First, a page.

But Apple’s commercial is not alone. Luke Skywalker’s fateful shot through the exhaust port that destroyed the Death Star in the Star Wars movie, and Malcolm Gladwell’s latest book, all share this excitement factor. The reason for this is that conceptually, all three are modern-day renderings of the David and Goliath story. Although the clearest of these three is Gladwell’s new book, appropriately named David and Goliath: Underdogs, Misfits, and the Art of Battling Giants, both Apple’s commercial and Star War’s Death Star destruction share the same concept. There was a giant–whether it be IBM or Darth Vader–and someone, against all odds, managed to defeat this giant for the benefit of all.
As with Gladwell’s first book, The Tipping Point, he has a talent for conceptualizing and humanizing scientific principles. While the “tipping point” in science is called a “phase transition” (e.g., the point at which water turns into ice), the scientific method to express the Torah account of David and Goliath is R = 1/R. Although at the start of the story, Goliath appeared to be the R, at the end, the true R or future king of Israel was revealed.
As explained in “The David And Goliath Behind Foldable Phones,” the R = 1/R symmetry principle, which derives solely from string theory considerations, is the most amazing type of equivalence that can be imagined. But in addition to being the most amazing equivalence, it is also the most exciting marketing concept.
In order to bring this conversation down into something deep and heartfelt, I thought to tell a story from my own experience.
Rated R World Prior to making aliyah, I had to travel back to New York a few times to obtain the necessary paperwork. On one such return visit, I was met with an important lesson.
A middle-aged woman of unkempt appearance was seeking to express her anger and deep pain, and she chose me as her primary target. As she recounted during her bursts of intermittent rants–between gun firing hand motions at herself, me, and everyone else on the train–her son had recently been murdered. Unable to withstand her pain, she screamed and cursed, mostly taking place an inch or less from my face.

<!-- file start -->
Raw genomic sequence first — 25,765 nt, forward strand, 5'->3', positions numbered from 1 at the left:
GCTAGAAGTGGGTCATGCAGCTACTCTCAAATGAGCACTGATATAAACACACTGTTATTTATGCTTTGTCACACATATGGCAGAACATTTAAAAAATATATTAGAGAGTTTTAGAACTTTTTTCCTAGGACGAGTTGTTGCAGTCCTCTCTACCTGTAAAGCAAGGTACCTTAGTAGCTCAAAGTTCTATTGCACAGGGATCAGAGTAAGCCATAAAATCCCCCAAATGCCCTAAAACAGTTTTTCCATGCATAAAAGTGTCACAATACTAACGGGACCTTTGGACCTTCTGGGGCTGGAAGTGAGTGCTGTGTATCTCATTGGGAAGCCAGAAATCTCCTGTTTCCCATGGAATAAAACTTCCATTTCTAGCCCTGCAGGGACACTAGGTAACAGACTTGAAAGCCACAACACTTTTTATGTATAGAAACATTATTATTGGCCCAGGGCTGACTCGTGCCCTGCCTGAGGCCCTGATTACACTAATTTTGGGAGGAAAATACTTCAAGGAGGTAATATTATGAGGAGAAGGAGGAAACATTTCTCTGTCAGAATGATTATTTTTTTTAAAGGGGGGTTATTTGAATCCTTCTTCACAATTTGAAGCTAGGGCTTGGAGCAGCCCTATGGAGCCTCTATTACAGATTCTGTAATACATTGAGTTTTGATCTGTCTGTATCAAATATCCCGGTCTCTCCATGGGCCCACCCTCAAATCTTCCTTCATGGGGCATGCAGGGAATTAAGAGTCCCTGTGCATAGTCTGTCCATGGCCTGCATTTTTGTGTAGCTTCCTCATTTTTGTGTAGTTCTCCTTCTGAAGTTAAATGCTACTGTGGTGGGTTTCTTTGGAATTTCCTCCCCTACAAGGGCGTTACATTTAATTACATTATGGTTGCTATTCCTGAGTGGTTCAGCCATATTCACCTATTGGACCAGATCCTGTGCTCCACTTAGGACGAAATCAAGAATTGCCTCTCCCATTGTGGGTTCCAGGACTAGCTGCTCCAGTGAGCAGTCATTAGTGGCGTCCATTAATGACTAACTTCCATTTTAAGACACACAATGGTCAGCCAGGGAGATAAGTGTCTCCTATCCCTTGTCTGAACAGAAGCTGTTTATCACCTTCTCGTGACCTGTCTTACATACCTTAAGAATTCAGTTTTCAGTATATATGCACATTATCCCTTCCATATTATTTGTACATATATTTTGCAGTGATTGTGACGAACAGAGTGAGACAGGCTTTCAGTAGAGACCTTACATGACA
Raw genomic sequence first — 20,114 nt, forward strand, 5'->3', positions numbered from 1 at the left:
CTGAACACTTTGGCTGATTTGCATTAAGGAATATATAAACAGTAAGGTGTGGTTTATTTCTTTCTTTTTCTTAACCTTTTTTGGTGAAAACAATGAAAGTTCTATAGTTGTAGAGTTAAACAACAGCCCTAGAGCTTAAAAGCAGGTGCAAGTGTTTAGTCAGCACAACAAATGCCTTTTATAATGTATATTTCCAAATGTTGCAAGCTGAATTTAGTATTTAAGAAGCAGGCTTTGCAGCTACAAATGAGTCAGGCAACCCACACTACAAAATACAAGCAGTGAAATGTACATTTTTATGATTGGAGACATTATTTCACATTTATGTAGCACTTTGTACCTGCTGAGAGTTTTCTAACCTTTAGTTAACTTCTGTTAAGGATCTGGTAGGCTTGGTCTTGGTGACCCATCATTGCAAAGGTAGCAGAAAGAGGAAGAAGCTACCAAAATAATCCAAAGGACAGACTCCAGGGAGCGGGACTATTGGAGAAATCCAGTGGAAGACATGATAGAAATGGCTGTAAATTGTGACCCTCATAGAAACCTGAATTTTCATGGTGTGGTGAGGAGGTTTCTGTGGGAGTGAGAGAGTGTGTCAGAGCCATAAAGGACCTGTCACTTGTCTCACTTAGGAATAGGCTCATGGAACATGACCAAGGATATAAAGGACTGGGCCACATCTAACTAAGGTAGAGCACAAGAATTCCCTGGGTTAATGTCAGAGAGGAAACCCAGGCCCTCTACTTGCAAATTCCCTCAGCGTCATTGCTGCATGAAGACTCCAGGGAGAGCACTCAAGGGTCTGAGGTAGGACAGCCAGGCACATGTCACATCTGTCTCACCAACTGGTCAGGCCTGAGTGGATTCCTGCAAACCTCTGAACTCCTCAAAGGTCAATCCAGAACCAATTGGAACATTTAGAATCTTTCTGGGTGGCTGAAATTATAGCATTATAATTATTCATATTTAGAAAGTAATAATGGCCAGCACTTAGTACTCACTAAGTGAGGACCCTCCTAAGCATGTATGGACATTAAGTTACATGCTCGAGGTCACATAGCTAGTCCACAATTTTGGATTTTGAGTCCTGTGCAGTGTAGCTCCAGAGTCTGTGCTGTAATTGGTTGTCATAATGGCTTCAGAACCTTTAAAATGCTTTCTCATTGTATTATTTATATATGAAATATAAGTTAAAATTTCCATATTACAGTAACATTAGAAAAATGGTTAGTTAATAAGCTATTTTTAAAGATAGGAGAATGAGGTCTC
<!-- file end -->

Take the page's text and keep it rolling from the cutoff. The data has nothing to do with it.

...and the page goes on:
Because she felt so small, so insignificant and worthless, she hated everything and everyone. But the lesson that I was unable to explain to her that day is that while she can’t bring back her son, from her excruciatingly low state, she can reach the greatest of heights in tribute to her son and the God who heals all pain.
These commercials, movies and books are reminders of something that David knew hundreds of years prior. That with well directed faith in God, once the light switch is flipped on, all giants and obstacles disappear. This is the most counter-intuitive thought imaginable, which also makes it the most marketable and meaningful for everyone.
There are many implications behind the David and Goliath, R = 1/R, principle. But the lesson I would like to end with is that even if the world and everyone in it seem to be rated R*, there is no reason to despair and give up hope, no matter what situations we find ourselves in.
May we only know of happy occasions.
Based on the concept in counter-intuition in Torah thought, I developed a new product life cycle model called the product flip cycle. You can read part one of the series HERE.
If you enjoyed this article, also read about another David and Goliath rendering called Ender’sGame.
* The concept behind the NC-17 rating relates to Joseph standing up to the seduction of Potiphar’s wife. Joseph was 17 at the time. As explained in “TheKabbalahofaGrowthHacker,” as a result of standing up to the trail of adolescence (i.e., not watching NC-17 movies, other immodest content, etc…) a person merits to become a “revealer of secrets.” Accordingly, PG-13 corresponds to both tests–the challenge not to view the world as R rated, and to withstand the tests seduction–which begin at the age of 13, Bar Mitzvah. G and PG are interchangeable as children benefit from helpful parental guidance no matter what their age.
About the Author: Yonatan Gordon is a student of Harav Yitzchak Ginsburgh, and writes on his personal blog at CommunityofReaders.org.
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